32-year-old Vasundhara Singh, a software engineer based in Delhi, (name changed) was so accustomed to the comfort that came from knowing that her husband was deftly managing the family’s finances that when she initiated her divorce proceedings, sorting out the finances became the hardest part of the ordeal. “I had two young children to fend for and while I had a steady source of income, the knots seemed impossible to untangle on the financial front. Add to that the fact that in India, a divorce is always seen as a problem rather than a solution to the problem owing to the stigma surrounding it, especially for divorced women. It was hard to be able to think clearly and ensure my finances were in order,” narrates Singh.
Divorces can have long lasting impacts on the finances of those involved and considering that the events leading up to separation and the event itself can be excruciatingly painful, managing financial matters in a vulnerable state of mind can be tricky. In India where age-old gender norms have either kept women away from being financially independent or from participating in financial decision-making at the family level, starting afresh with adequate monetary resources after navigating a divorce can be a herculean task.
“A separation requires you to start everything from scratch on the financial front, especially if you have not been involved in managing your finances or if you have been stuck in an abusive relationship where your partner may have kept you away from having funds in your control. For instance, after I got divorced, I realised I was dependent on my husband for my health insurance needs and that after a legal separation; I was disqualified from being a beneficiary of the family health insurance policy. I bought a health insurance policy afresh, added a critical illness cover and made my kids the beneficiaries in my new life insurance policy,” says Sinha.
The process of resetting your finances can be extremely cumbersome and an example of that can be the fact that one has to change the nominations in all the investments. “My financial advisor told me that I had to change my nominations in the employee provident fund too. It is easy to miss these details when you are probably going through the most turbulent phase in your personal life. My experience taught me that for women who can afford it, it is best to hire a financial advisor rather than going about it on your own when your decision-making skills may not be at their finest,” Sinha suggests.
Healing yourself mentally after a divorce can be time-consuming and chances are it is not going to be a linear trajectory. In the midst of emotional upheaval, it may be tempting to seek relief by spending money on activities that you like or that give you joy. However, it is important to tread very carefully as it could become a major cause for concern later on. Sinha emphasizes that channelizing of money in any way – be it for a small indulgence or for investments should be done with extra deliberation right after a divorce. “I remember putting my alimony money in liquid debt funds for a few months – so that I did not end up spending it unnecessarily or investing it in unsuitable asset classes in the spur of the moment. This helped me buy time to recover from the blow and lent me clarity as to the best ways to put that money to use. The returns generated by the funds also turned out to be of major help,” she states.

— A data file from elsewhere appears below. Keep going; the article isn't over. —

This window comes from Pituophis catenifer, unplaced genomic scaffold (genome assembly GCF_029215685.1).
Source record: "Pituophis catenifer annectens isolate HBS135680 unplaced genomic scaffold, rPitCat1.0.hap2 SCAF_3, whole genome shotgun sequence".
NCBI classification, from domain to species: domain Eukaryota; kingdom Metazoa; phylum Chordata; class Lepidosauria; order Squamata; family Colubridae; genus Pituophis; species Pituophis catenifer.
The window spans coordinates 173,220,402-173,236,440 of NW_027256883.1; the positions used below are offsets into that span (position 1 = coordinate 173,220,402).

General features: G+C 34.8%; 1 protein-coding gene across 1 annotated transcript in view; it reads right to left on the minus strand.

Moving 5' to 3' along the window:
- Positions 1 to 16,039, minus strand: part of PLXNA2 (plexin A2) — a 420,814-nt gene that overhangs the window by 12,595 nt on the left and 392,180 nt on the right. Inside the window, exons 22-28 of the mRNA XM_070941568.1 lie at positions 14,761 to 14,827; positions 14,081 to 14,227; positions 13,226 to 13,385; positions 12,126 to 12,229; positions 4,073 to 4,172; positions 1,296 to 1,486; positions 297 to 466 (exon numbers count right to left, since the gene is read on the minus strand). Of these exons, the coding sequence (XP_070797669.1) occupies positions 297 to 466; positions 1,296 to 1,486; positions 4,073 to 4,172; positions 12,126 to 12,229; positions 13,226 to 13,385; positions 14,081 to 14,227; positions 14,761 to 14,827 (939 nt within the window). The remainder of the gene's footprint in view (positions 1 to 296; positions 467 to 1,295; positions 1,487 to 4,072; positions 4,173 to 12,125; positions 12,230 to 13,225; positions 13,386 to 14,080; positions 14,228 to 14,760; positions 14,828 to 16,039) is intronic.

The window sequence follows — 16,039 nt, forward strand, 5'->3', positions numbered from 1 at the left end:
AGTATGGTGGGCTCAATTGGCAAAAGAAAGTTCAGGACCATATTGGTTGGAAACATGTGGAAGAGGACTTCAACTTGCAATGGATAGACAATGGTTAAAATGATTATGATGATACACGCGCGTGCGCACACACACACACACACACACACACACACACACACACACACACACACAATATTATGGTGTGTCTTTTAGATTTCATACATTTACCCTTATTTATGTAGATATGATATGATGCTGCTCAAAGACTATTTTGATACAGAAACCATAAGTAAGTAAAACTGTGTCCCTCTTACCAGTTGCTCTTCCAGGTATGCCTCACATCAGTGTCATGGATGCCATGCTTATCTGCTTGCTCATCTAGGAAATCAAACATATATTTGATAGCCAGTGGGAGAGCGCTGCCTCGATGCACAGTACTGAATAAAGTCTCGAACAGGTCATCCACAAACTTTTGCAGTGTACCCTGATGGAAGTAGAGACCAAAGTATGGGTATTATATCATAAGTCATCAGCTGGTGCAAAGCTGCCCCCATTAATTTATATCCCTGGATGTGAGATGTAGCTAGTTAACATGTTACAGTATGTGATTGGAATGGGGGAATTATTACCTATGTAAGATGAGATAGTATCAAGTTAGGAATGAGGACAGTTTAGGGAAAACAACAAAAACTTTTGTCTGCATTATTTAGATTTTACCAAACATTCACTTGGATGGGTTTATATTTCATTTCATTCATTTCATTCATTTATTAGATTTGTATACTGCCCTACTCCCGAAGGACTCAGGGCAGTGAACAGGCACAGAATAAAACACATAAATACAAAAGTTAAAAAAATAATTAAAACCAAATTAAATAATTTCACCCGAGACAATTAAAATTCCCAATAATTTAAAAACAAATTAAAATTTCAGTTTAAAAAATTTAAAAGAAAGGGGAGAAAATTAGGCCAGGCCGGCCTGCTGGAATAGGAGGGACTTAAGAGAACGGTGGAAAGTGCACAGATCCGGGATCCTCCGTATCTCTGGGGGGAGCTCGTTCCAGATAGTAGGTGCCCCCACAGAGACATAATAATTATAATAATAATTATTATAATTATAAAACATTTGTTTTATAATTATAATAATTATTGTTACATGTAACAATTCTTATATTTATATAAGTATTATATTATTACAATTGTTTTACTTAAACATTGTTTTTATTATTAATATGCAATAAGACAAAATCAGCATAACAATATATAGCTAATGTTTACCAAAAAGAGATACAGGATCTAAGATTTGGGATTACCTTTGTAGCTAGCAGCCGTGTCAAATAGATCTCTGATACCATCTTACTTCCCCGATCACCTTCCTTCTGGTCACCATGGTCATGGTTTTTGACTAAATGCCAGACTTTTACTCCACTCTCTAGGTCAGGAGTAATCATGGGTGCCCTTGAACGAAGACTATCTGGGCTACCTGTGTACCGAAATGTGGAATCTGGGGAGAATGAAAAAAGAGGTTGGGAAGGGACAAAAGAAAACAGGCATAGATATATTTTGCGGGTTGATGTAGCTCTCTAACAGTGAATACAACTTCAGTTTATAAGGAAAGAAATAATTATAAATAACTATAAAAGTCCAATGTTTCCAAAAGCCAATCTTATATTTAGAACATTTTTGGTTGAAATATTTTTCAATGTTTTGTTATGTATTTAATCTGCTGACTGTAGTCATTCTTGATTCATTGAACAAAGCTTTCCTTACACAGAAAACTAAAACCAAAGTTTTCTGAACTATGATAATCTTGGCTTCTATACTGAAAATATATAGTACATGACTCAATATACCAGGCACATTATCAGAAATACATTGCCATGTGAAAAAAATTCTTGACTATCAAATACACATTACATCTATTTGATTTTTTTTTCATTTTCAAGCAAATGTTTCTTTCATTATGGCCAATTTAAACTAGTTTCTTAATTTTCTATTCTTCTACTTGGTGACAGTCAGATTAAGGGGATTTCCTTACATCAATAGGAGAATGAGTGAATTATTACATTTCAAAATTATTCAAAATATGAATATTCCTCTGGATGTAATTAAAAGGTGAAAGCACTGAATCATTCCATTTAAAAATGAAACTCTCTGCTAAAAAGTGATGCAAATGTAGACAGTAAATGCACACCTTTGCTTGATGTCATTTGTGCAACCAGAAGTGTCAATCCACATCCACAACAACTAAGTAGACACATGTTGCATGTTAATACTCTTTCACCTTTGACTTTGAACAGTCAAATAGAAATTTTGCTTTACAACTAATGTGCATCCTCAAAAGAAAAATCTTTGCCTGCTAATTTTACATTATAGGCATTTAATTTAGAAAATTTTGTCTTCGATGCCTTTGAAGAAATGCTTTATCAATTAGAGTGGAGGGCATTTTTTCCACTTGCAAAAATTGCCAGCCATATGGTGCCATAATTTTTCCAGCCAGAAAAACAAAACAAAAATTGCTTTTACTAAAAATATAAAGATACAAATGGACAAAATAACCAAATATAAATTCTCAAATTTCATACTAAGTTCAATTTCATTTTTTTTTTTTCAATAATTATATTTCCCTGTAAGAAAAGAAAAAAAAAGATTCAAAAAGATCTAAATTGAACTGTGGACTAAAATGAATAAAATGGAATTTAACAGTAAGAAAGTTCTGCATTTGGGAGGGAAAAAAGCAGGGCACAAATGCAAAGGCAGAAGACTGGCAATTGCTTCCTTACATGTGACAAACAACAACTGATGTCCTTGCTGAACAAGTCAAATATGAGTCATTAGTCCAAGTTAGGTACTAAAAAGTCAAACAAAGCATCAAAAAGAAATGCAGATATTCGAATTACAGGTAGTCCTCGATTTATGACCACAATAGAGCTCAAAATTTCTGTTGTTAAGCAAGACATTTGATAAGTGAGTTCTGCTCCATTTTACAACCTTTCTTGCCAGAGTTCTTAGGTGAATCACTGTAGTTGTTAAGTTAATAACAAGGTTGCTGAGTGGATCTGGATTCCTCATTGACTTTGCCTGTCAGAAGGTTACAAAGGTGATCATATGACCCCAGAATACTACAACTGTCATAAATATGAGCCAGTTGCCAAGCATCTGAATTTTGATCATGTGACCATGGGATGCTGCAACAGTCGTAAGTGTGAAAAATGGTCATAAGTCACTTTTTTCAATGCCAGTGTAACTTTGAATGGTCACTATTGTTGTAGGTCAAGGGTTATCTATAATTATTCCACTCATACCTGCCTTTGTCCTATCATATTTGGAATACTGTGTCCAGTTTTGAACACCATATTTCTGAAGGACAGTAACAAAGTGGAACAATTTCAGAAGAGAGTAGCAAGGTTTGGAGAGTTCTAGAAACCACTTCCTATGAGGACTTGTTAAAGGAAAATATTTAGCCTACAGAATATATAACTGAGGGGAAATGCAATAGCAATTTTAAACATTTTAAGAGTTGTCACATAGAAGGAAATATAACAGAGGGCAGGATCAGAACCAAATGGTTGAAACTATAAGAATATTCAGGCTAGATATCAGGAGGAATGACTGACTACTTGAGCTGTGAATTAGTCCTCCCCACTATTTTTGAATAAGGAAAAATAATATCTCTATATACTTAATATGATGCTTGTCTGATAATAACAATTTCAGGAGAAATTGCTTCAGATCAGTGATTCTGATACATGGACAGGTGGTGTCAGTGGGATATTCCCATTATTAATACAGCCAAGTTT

For women with children, maintaining good financial health can be a tad bit more complicated after a divorce. Sinha says, “The biggest mistake would be to become complacent after having received your alimony. It is imperative to start saving and investing for their education and preparing a solid financial reservoir as soon as you can after the divorce has been formalized. Yes, maintenance would be determined by courts but it is unwise to depend on your ex-husband for your child’s maintenance. My financial advisor had recommended investing in child plans as well as equity mutual funds for my children’s needs.”
Preeti Zende of Apna Dhan Financial Services states that retirement planning too may need to be revised after a divorce. “Your financial plans for retirement may also need to be re-analysed after a divorce because your financial capabilities, risk appetite may have undergone a shift. Starting SIPs in index funds and flexicap funds for equity allocation and maintaining PPFs and/or investments in small savings schemes like the Sukanya Samriddhi Yojana (for those with daughters) can be great starting points. For short term goals, liquid and ultra-short term debt funds should suffice,” she recommends.
– A divorce may take a toll on your mental and eventually your physical health too. Don’t hesitate to seek professional help if you are struggling to cope up.
– If you do not have an emergency fund, start putting money aside for one that can cover for your and your children’s basic needs and expenses for six months in the event of any unforeseen circumstances.
– Starting SIPs in index funds and flexicap funds for equity allocation and maintaining PPFs and/or investments in small savings schemes like the Sukanya Samriddhi Yojana (for those with daughters) can be great starting points. For short term goals, liquid and ultra-short term debt funds should suffice.
This article is part of the HT Friday Finance series published in association with Aditya Birla Sun Life Mutual Fund.